Another foreign cargo vessel with unacceptable conditions aboard has been found in an Irish port. The ship, which arrived at Ringaskiddy ferryport of Cork harbour Saturday morning, is the Lady Chiara, a 16,282 tonne tanker registered in Liberia, which makes her a ship under a 'flag of convenience' (and that often means trouble and the absence of proper rules). After an inspection the International Transport Federation (ITF) has described conditions aboard as "appalling".
The ITF inspector in Ireland, Ken Fleming (right, with Filipino crew members of the Lady Chiara), went aboard with SIPTU officials from Cork and said that there was insufficient food for the Filipino crew. The situation was in fact so dire that the union had to take crew members off the ship and provide them with a meal in a local restaurant.
The ITF inspector has called on the Department of the Marine port control authorities to inspect the ship. Ken Fleming said the Filipino seafarers had not been provided with adequate food for a fortnight, but the officers seemed to be looking quite well after themselves.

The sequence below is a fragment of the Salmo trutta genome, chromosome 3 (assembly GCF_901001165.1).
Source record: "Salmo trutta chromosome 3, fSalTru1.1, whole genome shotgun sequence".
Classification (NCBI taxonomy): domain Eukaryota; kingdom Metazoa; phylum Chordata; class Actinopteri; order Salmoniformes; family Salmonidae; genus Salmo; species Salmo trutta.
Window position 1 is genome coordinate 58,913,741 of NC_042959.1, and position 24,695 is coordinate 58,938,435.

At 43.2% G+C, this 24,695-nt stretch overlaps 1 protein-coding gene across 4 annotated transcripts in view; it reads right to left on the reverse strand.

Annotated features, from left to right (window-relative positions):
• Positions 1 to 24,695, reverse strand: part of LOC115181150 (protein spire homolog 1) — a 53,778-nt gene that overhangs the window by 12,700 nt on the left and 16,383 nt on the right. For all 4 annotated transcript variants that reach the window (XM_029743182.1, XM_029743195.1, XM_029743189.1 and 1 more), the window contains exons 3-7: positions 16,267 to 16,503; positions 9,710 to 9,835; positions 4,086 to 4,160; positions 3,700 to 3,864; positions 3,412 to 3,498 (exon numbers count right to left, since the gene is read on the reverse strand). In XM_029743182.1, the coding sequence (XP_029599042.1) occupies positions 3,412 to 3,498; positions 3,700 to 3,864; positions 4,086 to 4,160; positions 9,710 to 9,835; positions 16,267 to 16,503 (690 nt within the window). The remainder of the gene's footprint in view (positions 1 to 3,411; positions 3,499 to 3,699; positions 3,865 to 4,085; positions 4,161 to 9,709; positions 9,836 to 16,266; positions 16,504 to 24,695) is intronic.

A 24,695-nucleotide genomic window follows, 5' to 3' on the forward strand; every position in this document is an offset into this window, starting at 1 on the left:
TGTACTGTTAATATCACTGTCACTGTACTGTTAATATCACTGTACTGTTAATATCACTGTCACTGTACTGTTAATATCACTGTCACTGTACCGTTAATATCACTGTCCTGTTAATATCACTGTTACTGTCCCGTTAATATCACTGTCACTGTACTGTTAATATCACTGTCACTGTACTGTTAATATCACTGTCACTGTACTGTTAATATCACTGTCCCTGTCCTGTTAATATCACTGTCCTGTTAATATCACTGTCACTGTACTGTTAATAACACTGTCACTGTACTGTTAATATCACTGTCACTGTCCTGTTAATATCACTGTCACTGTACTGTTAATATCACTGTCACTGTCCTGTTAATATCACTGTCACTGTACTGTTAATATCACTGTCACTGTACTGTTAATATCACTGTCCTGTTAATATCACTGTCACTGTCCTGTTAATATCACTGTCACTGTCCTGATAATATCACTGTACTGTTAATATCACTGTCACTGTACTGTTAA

Port workers in Cork have agreed to discharge the ship's cargo of molasses (a cane sugar product, used in Ireland predominantly to feed animals), provided that the crew is properly provisioned and that wage and payment problems aboard are resolved.
However, the cargo itself has also raised some eyebrows in maritime circles. According to her registration papers the Lady Chiara is classified as a "tanker for chemicals and oil", and not as a transporter of any food stuffs. That alone calls for an extra inspection, especially with regards to food safety standards and general hygiene.
The 170-metre-long vessel, which was built in 1986 by Odense Staalskibsværft A/S in Denmark, is managed by Bernhard Schulte Shipmanagement (Cyprus) Company Ltd., based in Cyprus (another of the 'flag of convenience' countries).
Her apparent owners are Amju International Tanker Ltd. of Monrovia, the capital and main port of Liberia. But there was some speculation in Cork over the correct ownership of the vessel.
Less than three weeks ago Ken Fleming settled the problems of another foreign cargo ship held in Cork, the Latvian-owned MV Defender, sailing under the flag (of convenience) of Cambodia. (for details of that case see my entry from April 22nd) And as things are in international shipping, we should expect more of the same in the future. Sadly greed rules many of the shipping businesses, and most national governments are still not willing to regulate the conditions for working at sea. So it is down to the commendable efforts of the ITF and men like Ken Fleming to fight for fair working conditions on the world's oceans.
The Emerald Islander